In Chapter 10 of Rudolph K. Sanders’ book, Christian Counseling Ethics: A Handbook for Psychologists, Therapists and Pastors, Mark Yarhouse, Jill Kays and Stanton Jones discuss the “sexual minority” as it pertains to the field of professional counseling. This group is defined as “individuals with same sex attractions or behavior, regardless of self-identification” (Sanders, et. al., 2013, p. 252). By looking at counseling the homosexual community through its etiology, standards by which a counselor should proceed with treatment, and the options a client has on deciding treatment options, we can be better prepared as Christian counselors to be better prepared in serving the needs of others.
To expand upon Sue and Sue’s (2003) three primary categories of awareness, knowledge, and skill that are foundational to practicing culturally competent counseling, I believe for myself I will need to further process, explore, and ultimately find peace with multicultural issues I have encountered in my life and continue to struggle with. Often times I don’t like to go there with myself in my thoughts, feelings, and words because it makes me feel weak, less than, or other. My personal negative experiences of being pigeonholed a deviant when it comes to sexual orientation and variant with gender roles by society at large is something I am constantly reminded of and experiencing. Living as I am in a heteronormative society that operates with a sexual dichotomy has an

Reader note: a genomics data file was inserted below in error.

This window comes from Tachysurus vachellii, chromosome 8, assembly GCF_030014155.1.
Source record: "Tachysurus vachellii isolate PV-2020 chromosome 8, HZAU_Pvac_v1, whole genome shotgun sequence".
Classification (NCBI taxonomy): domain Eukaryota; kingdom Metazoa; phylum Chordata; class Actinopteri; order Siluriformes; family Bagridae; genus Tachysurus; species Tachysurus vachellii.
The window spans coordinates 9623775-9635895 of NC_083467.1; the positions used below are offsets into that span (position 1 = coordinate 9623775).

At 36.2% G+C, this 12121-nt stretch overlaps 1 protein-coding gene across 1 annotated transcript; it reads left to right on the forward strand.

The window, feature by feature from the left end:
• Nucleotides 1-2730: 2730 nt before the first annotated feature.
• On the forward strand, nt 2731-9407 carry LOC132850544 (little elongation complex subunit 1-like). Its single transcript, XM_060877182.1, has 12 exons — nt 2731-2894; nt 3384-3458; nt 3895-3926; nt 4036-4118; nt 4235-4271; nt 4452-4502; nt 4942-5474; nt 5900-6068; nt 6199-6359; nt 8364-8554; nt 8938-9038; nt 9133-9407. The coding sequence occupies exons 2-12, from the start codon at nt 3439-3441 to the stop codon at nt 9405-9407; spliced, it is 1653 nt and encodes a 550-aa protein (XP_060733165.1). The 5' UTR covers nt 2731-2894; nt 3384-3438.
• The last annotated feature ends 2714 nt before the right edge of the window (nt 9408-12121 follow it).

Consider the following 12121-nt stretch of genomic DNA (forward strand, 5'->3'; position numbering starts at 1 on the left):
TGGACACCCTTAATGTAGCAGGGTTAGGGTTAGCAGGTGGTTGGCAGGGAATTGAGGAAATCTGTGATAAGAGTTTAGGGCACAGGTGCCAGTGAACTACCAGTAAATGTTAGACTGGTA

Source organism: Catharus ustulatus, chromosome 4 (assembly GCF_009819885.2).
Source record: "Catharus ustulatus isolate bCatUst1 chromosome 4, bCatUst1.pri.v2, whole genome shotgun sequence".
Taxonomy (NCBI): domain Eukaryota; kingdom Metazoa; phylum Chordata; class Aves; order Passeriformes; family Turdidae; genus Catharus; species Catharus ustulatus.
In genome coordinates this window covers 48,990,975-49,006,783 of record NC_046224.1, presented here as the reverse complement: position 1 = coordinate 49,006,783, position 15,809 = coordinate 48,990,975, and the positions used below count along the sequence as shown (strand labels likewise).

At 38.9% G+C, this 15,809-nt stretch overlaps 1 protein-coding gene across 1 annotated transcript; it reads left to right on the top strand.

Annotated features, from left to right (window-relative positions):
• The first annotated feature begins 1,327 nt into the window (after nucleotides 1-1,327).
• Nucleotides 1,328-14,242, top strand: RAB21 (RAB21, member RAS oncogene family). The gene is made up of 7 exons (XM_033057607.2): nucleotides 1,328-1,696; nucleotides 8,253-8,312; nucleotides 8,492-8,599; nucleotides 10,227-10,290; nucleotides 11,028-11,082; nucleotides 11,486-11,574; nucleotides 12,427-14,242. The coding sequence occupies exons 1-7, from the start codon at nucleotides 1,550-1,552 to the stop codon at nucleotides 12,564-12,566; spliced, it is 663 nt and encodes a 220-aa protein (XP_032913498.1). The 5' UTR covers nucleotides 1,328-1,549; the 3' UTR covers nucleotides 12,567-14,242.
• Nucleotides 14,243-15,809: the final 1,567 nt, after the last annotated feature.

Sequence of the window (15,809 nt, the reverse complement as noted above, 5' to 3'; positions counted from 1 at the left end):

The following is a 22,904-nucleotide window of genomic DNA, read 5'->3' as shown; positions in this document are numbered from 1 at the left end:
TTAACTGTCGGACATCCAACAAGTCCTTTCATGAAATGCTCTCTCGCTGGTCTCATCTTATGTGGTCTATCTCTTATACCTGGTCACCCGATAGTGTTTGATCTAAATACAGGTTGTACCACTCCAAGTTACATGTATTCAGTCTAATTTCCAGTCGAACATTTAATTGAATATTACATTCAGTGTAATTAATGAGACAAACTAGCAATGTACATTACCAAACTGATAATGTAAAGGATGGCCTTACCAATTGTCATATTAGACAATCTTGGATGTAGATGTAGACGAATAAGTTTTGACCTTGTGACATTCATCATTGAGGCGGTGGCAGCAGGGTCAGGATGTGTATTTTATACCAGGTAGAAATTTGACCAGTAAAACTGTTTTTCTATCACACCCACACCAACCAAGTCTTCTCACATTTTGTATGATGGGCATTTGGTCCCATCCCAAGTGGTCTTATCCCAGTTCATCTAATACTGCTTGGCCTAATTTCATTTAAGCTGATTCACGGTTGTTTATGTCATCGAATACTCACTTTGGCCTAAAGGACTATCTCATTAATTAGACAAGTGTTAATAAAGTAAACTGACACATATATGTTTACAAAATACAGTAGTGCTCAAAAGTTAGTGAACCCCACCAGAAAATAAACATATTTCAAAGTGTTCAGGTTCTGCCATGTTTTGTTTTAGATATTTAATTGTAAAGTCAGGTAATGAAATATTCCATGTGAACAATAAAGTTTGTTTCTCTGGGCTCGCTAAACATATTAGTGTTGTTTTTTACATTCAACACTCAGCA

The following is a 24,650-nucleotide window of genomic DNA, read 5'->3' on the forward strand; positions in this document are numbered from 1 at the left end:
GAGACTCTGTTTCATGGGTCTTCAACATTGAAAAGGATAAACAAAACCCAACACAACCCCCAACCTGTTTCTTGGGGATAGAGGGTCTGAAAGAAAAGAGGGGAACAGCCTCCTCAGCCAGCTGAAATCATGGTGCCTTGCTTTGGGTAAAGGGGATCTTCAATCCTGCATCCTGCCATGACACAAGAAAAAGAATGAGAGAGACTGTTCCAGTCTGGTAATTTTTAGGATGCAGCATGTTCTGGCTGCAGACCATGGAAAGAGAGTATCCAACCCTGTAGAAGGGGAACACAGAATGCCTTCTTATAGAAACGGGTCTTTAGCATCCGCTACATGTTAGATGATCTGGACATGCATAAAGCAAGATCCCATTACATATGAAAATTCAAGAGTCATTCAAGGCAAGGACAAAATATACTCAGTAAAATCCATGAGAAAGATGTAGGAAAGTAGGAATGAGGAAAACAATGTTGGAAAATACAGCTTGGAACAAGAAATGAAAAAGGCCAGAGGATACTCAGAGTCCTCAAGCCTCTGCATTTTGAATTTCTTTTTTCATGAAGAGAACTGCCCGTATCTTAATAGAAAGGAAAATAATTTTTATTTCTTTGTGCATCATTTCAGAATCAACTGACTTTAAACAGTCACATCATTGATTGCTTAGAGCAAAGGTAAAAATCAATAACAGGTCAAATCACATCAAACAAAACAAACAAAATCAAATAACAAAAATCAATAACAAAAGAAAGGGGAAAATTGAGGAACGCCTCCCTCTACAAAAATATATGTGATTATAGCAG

In today’s society many disorders may arise. Some of these issues include eating disorders, anxiety, gender-identity disorders, depression, addictions, and many others. However, there is another issue that brings individuals in the counseling setting, and that is the issue of sex and sexuality. Issues stemming from sex and sexuality can arise from same-sex attraction, pornography, infidelity, hormonal issues, and/or negative, inadequate beliefs and perceptions concerning sexuality. Licensed professionals, such as psychologists, psychiatrists, therapists, etc…, are trained and usually prepared for these types of disorders, however, certain types of counselors, licensed or not, are not trained in this area. There are various distorted views on sexuality, and these distorted views are across the board. So it begs the question are Christian counselors equipped to handle these types of disorders and many others. If so, what models do they follow in order to help an individual struggling with these issues? This critique will interview a Christian counselor/Addition specialist concerning her viewpoint on human sexuality and her personal model for decision-making in dealing with individuals who struggle in the area of sexuality and/or in any of the other aforementioned areas.